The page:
fan crest   title
Home •  Recent Update •  Sales Gallery •  Archives
Articles •  Varia •  Glossary •  Biographies •  Bibliography
Search •  Video •  Contact Us •  Conditions of Sale •  Links

Archive: Hokuei

Nakamura Shikan II as Tadanobu (actually a fox in disguise) in Hanayagura hitome senbon, Naka Theater, Osaka
Shunbaisai Hokuei ga
Artist seal: Hokuei; Block cutter: hori Kuma; Printer: suri Toyo
No seal
(H x W)
Ôban nishiki-e
36.7 x 24.6 cm
Very good deluxe impression with metallics
Very good color; Good condition (unbacked; slightly trimmed; slight soil lower area; expertly filled thin spots lower right corner)
Price (USD/¥):

Inquiry (Ref #HKE07)


Hanayagura hitome senbon (A thousand fragrances in the flower tower: 花櫓詠吉野) was a variant of the more celebrated Yoshitsune senbon zakura (Yoshitsune & the thousand cherry trees: 義経千本桜) written by Takeda Izumo II, Miyoshi Shoraku, and Namiki Senryû. It was first performed at the Takemoto-za, Osaka in 1747.

The play involves various episodes from an historical tale involving the Heike-Genji (Taira-Minamoto) clan warfare. The real Tadanobu is an ally of Lady Shizuka Gozen, the concubine of the celebrated warrior Minamoto no Yoshitsune (1159-1189) in flight from his half brother Minamoto no Yoritomo (1147-1199), Japan's military leader.

Yoshitsune is forced to prepare to leave Shizuka, whereupon he gives her a hand drum as a keepsake. When she is attacked by a retainer of Yoritomo’s, the fox-Tadanobu saves her. Yoshitsune observes this from a distance and gives the fox-impostor a suit of armor, thinking that he is entrusting Shizuka Gozen’s safety to the real Tadanobu. But when she plays the drum, Tadanobu undergoes a metamorphosis and begins to dance, his movements animal-like, for the drum is made from the skin of his parent. Finally, all is revealed, and Yoshitsune gives Tadanobu the hand drum in appreciation of his loyalty. In one last act of dedication, the fox drives off six armed priests sent to assassinate Yoshitsune before returning to his animal world.


Shikan dances as the fox Tadanobu in the Fushimi-Inari Shrine scene of Act 2. He performs what is called a kitsune roppô ("fox in six directions": 狐六方) along the hanamichi (the "flower path" 花道 or walkway extending from the kabuki stage). Roppô was the term used for a dynamic, swaggering, and explosive dance performed in aragoto ("wild business": 荒事) kabuki plays. The six directions were north, east, south, west, heaven, and earth, and the term implied that the dance movement was so expansive that it must contain all directions.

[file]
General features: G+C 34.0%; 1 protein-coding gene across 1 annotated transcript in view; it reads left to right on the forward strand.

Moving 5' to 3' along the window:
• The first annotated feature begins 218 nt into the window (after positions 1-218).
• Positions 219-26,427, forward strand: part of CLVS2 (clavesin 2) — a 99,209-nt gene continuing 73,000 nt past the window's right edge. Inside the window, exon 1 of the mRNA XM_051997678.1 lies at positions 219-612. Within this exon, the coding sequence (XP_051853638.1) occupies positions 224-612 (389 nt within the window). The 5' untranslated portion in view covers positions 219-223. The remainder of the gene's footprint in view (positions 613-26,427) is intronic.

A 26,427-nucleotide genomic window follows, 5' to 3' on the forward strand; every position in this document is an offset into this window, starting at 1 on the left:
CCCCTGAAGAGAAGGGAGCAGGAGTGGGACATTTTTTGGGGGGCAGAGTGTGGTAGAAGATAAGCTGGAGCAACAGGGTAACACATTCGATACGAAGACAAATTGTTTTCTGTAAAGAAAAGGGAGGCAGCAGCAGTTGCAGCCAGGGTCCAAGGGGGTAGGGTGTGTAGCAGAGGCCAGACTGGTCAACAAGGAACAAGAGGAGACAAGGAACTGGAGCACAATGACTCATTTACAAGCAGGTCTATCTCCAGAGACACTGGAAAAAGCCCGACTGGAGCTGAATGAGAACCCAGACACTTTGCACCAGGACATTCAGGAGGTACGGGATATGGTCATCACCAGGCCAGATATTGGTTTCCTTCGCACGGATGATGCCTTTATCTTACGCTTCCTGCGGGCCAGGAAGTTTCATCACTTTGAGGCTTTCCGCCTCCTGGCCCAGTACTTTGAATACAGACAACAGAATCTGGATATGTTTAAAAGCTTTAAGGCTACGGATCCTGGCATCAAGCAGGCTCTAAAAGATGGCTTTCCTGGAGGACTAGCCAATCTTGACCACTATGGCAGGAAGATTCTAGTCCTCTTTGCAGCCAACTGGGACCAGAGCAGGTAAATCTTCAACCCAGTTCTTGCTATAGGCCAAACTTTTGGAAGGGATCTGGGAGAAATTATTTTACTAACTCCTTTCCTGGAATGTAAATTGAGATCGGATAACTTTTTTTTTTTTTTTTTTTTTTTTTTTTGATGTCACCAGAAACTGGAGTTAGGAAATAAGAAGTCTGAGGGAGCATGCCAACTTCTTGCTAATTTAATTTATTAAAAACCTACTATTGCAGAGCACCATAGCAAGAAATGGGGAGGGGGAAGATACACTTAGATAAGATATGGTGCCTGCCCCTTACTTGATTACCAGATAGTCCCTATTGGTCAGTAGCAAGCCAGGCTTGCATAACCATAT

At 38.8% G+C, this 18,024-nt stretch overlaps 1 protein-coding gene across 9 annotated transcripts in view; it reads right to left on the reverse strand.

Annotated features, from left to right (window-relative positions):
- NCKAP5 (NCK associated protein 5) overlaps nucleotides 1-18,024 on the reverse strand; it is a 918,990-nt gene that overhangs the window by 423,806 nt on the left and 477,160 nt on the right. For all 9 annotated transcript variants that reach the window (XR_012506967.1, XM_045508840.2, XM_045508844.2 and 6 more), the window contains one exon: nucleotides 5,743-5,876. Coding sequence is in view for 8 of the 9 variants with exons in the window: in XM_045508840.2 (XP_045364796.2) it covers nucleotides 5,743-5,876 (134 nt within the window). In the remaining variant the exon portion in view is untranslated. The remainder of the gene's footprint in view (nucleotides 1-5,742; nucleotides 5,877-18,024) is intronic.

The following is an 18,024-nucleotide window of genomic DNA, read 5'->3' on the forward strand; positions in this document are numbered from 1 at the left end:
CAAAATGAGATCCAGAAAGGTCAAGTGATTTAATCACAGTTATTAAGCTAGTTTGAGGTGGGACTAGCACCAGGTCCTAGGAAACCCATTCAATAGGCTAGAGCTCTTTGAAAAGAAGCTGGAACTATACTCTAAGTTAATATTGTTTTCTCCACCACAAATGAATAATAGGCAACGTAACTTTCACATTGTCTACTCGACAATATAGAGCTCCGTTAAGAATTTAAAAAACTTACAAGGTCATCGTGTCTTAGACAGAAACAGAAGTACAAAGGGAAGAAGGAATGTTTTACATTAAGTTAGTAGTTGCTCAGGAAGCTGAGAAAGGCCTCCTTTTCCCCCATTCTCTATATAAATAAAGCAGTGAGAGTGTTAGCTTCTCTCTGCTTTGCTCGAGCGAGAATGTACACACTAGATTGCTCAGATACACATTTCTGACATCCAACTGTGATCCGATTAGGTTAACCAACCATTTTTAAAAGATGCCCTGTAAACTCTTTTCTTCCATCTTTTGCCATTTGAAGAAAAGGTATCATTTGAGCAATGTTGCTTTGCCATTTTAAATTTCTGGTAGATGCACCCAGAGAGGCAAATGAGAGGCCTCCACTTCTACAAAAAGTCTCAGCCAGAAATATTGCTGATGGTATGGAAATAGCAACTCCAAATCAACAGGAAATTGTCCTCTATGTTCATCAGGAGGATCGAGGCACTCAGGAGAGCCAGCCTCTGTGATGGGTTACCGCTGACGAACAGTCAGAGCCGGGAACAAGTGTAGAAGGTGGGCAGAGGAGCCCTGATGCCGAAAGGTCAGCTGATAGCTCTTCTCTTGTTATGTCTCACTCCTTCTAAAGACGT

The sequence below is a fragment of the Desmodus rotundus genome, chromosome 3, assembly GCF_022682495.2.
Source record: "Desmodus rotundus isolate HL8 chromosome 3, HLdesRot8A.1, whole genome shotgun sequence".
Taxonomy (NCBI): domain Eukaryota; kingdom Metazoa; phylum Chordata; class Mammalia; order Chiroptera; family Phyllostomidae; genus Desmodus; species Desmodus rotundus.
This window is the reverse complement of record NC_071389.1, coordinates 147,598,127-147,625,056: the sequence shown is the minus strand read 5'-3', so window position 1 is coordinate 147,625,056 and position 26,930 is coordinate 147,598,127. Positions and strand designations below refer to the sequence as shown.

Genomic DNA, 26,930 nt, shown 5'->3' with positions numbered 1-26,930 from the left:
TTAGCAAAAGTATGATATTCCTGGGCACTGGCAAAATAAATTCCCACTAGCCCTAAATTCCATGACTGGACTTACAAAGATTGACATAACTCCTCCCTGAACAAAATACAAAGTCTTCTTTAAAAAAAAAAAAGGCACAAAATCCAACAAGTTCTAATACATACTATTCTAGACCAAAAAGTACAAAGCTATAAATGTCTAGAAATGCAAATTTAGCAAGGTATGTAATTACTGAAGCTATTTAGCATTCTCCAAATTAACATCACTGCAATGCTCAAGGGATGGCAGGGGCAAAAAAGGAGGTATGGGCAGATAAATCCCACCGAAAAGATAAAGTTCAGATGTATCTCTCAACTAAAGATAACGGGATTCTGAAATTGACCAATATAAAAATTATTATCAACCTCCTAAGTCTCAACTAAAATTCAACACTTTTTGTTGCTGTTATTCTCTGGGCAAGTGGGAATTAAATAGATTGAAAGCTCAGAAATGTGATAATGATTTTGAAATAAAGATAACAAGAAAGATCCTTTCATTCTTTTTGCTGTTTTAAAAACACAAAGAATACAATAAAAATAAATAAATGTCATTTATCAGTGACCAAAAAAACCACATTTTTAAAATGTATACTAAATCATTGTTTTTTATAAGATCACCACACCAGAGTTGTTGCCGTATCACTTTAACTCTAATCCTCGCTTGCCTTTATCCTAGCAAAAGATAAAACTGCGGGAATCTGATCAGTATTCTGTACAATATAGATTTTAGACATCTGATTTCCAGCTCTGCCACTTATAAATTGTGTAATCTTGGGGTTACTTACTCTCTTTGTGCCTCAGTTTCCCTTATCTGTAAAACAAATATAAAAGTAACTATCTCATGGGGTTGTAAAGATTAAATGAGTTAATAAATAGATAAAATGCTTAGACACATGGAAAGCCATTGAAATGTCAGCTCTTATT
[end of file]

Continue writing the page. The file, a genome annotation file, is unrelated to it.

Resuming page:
In this fox-version of the roppô, the actor's movements are typically agitated as he jumps about or crouches to mime the movements of a wild animal, and the actor's voice is high pitched and unevenly modulated. (The actor will typically put his hands in the "fox paws" position, a gesture often seen in ukiyo-e prints.)

Kabuki audiences have always found this scene exciting and other-worldly, which Hokuei has captured brilliantly in his design. Kitsunebi (fox fires: 狐火), a type of shinka (spirit flame: 神火), hover above Tadanobu's head and flicker against a black night sky. His limbs extend in anatomically challenging combinations and his robes swing about, the tassels at the bottom adding an effective touch of movement and energy.

The partly trimmed seal at the lower right identifies the block cutter Kumazô (hori Kuma) and the printer Toyosaburô (suri Toyo). There is no publisher seal on this sheet, but other deluxe impressions are known with the hand-stamped seals of Kinkadô Konishi.

This is unquestionably one of Hokuei's most admired and sought-after designs.

References: WAS-IV: no. 534; IKBYS-II, no. 352; IKB-I, no. 2-440; KNP-VI, p. 299; KAM, p. 249; NKE, p. 708